Neil Gaiman & P. Craig Russell, Coraline (HarperCollins, 2008)
Originally published in 2002, Coraline has seen life as a Dave McKean-illustrated novel, an audiobook read by Gaiman himself, an upcoming stop-action animated feature film, and now as a graphic novel. Readers who haven't read the original novel should start there before diving into the graphic novel, if only to understand how brilliantly Coraline translates into this new format. And brilliant it definitely is.
There's always a concern when a novel is adapted for any new media that something will be lost, that atmosphere and meaning will fail to carry over, especially when words are stripped away and replaced by images which can differ from those evoked by the original text. No need for such worries, in this case. Gaiman's story about a plucky young girl who learns that there are far, far worse things than being bored is every bit as evocative here as in the original.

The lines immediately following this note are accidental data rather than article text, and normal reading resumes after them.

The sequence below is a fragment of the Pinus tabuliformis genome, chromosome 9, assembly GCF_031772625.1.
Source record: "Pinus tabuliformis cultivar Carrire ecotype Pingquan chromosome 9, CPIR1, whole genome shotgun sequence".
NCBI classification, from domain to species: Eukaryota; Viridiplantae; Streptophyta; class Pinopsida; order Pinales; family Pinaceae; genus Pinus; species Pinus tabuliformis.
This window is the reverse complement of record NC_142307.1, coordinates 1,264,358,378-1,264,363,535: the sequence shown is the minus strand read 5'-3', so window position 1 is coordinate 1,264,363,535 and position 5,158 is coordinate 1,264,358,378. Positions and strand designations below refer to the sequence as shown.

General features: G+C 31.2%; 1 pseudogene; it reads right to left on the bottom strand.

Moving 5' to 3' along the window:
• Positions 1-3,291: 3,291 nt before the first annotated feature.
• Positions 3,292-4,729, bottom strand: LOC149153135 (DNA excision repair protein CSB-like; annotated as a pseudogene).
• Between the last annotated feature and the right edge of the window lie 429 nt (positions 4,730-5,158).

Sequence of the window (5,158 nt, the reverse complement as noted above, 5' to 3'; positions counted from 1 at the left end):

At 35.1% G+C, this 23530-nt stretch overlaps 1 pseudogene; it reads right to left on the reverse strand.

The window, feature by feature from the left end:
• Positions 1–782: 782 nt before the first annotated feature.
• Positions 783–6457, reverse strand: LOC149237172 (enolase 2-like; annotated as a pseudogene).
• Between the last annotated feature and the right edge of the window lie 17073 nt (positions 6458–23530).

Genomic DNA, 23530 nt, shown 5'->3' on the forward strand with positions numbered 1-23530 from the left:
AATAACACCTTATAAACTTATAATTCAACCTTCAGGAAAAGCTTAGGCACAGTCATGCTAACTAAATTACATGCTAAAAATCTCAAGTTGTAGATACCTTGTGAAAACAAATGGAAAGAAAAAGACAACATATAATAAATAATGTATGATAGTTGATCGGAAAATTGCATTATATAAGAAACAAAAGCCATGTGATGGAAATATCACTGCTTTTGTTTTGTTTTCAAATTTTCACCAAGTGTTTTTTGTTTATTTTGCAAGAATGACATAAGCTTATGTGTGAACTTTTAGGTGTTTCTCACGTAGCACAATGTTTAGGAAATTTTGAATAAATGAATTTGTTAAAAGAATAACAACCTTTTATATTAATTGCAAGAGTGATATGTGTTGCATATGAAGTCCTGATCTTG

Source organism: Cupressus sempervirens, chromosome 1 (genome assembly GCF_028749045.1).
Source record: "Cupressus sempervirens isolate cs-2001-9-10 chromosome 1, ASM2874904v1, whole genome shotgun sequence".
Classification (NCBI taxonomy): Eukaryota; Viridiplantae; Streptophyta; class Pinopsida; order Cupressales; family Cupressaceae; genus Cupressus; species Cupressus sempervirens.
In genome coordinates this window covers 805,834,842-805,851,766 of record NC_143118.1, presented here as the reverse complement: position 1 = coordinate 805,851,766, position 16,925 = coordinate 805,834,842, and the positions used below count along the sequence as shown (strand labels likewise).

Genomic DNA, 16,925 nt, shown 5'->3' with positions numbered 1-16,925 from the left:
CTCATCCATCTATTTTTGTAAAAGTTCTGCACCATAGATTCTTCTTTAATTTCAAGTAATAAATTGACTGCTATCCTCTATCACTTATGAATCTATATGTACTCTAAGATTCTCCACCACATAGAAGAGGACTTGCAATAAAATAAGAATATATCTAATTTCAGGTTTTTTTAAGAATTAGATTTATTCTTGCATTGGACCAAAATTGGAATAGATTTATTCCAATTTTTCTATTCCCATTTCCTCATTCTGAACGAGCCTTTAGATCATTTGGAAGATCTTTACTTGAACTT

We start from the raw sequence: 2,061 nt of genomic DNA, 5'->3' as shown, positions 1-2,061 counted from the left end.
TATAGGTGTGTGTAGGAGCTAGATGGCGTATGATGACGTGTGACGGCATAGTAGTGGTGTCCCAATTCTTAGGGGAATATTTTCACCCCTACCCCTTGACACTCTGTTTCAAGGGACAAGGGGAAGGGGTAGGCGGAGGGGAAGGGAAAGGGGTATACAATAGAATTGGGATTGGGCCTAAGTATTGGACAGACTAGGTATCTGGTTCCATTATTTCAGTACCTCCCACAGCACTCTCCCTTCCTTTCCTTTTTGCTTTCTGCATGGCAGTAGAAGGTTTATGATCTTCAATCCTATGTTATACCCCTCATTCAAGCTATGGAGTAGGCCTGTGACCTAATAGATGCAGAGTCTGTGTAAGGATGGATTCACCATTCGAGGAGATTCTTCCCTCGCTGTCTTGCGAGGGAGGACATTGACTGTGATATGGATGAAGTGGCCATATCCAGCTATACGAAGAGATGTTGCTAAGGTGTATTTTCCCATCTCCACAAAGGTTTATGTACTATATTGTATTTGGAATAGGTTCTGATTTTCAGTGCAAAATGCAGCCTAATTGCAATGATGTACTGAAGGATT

Russell has trimmed down Gaiman's prose to its bare essence and paired it with his wonderfully detailed color artwork to breathe new life into this clever fantasy story. While Russell's artwork doesn't have the quite the otherworldly feel of McKean's original black and white illustrations, it does effectively capture the creepiness of the world on the other side of the parlour door, particularly the ethereal nature of the house's grounds and soulless button eyes of its inhabitants. Coraline herself is beautifully realized, her youthful face reflecting a myriad of emotions as her mundane life slips away into something horrific and she must rely on her wits to return everything to its proper place.
Coraline the graphic novel succeeds on all levels: it's gorgeous to look at and entertaining to read.